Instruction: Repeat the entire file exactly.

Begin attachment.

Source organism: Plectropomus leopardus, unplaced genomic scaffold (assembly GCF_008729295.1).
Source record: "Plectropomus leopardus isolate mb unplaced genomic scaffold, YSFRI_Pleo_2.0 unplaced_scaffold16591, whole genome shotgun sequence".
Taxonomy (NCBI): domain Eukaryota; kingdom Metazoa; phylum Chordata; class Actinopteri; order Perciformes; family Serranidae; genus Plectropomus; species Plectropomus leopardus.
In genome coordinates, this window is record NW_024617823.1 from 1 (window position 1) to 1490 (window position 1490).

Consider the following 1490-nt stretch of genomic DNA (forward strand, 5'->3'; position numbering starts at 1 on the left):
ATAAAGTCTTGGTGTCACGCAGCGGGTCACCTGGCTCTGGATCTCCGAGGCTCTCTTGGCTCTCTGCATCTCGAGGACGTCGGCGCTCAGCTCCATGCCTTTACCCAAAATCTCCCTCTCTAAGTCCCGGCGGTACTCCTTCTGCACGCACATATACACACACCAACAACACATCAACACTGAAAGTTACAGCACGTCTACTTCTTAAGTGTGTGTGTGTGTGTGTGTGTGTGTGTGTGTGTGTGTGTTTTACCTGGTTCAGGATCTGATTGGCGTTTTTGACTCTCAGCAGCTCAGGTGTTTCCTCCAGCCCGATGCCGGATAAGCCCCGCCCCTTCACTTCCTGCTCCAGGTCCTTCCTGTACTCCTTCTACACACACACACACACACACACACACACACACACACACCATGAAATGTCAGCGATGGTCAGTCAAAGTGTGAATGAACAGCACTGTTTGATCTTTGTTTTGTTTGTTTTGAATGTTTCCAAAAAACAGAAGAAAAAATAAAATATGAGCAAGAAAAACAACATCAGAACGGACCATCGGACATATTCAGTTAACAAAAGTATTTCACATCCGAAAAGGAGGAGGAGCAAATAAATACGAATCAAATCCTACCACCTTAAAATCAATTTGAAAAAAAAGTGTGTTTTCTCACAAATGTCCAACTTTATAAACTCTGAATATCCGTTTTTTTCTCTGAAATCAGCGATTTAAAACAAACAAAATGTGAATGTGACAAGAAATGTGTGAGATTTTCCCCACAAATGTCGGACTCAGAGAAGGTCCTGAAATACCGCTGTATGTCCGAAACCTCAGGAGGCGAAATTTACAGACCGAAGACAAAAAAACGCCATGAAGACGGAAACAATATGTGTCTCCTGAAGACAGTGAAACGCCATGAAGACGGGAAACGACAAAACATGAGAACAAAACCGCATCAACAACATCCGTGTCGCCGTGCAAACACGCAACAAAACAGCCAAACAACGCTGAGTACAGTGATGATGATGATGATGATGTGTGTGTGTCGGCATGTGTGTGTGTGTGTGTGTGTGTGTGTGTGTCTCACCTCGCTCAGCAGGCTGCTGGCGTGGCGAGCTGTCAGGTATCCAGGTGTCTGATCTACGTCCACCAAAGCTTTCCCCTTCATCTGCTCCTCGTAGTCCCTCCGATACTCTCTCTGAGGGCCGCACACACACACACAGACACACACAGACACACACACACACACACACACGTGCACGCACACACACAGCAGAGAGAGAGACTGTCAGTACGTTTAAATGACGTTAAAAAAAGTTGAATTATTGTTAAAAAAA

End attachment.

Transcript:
Source organism: Plectropomus leopardus, unplaced genomic scaffold (assembly GCF_008729295.1).
Source record: "Plectropomus leopardus isolate mb unplaced genomic scaffold, YSFRI_Pleo_2.0 unplaced_scaffold16591, whole genome shotgun sequence".
Taxonomy (NCBI): domain Eukaryota; kingdom Metazoa; phylum Chordata; class Actinopteri; order Perciformes; family Serranidae; genus Plectropomus; species Plectropomus leopardus.
In genome coordinates, this window is record NW_024617823.1 from 1 (window position 1) to 1490 (window position 1490).

Consider the following 1490-nt stretch of genomic DNA (forward strand, 5'->3'; position numbering starts at 1 on the left):
ATAAAGTCTTGGTGTCACGCAGCGGGTCACCTGGCTCTGGATCTCCGAGGCTCTCTTGGCTCTCTGCATCTCGAGGACGTCGGCGCTCAGCTCCATGCCTTTACCCAAAATCTCCCTCTCTAAGTCCCGGCGGTACTCCTTCTGCACGCACATATACACACACCAACAACACATCAACACTGAAAGTTACAGCACGTCTACTTCTTAAGTGTGTGTGTGTGTGTGTGTGTGTGTGTGTGTGTGTGTGTTTTACCTGGTTCAGGATCTGATTGGCGTTTTTGACTCTCAGCAGCTCAGGTGTTTCCTCCAGCCCGATGCCGGATAAGCCCCGCCCCTTCACTTCCTGCTCCAGGTCCTTCCTGTACTCCTTCTACACACACACACACACACACACACACACACACACACACCATGAAATGTCAGCGATGGTCAGTCAAAGTGTGAATGAACAGCACTGTTTGATCTTTGTTTTGTTTGTTTTGAATGTTTCCAAAAAACAGAAGAAAAAATAAAATATGAGCAAGAAAAACAACATCAGAACGGACCATCGGACATATTCAGTTAACAAAAGTATTTCACATCCGAAAAGGAGGAGGAGCAAATAAATACGAATCAAATCCTACCACCTTAAAATCAATTTGAAAAAAAAGTGTGTTTTCTCACAAATGTCCAACTTTATAAACTCTGAATATCCGTTTTTTTCTCTGAAATCAGCGATTTAAAACAAACAAAATGTGAATGTGACAAGAAATGTGTGAGATTTTCCCCACAAATGTCGGACTCAGAGAAGGTCCTGAAATACCGCTGTATGTCCGAAACCTCAGGAGGCGAAATTTACAGACCGAAGACAAAAAAACGCCATGAAGACGGAAACAATATGTGTCTCCTGAAGACAGTGAAACGCCATGAAGACGGGAAACGACAAAACATGAGAACAAAACCGCATCAACAACATCCGTGTCGCCGTGCAAACACGCAACAAAACAGCCAAACAACGCTGAGTACAGTGATGATGATGATGATGATGTGTGTGTGTCGGCATGTGTGTGTGTGTGTGTGTGTGTGTGTGTGTCTCACCTCGCTCAGCAGGCTGCTGGCGTGGCGAGCTGTCAGGTATCCAGGTGTCTGATCTACGTCCACCAAAGCTTTCCCCTTCATCTGCTCCTCGTAGTCCCTCCGATACTCTCTCTGAGGGCCGCACACACACACACAGACACACACAGACACACACACACACACACACACGTGCACGCACACACACAGCAGAGAGAGAGACTGTCAGTACGTTTAAATGACGTTAAAAAAAGTTGAATTATTGTTAAAAAAA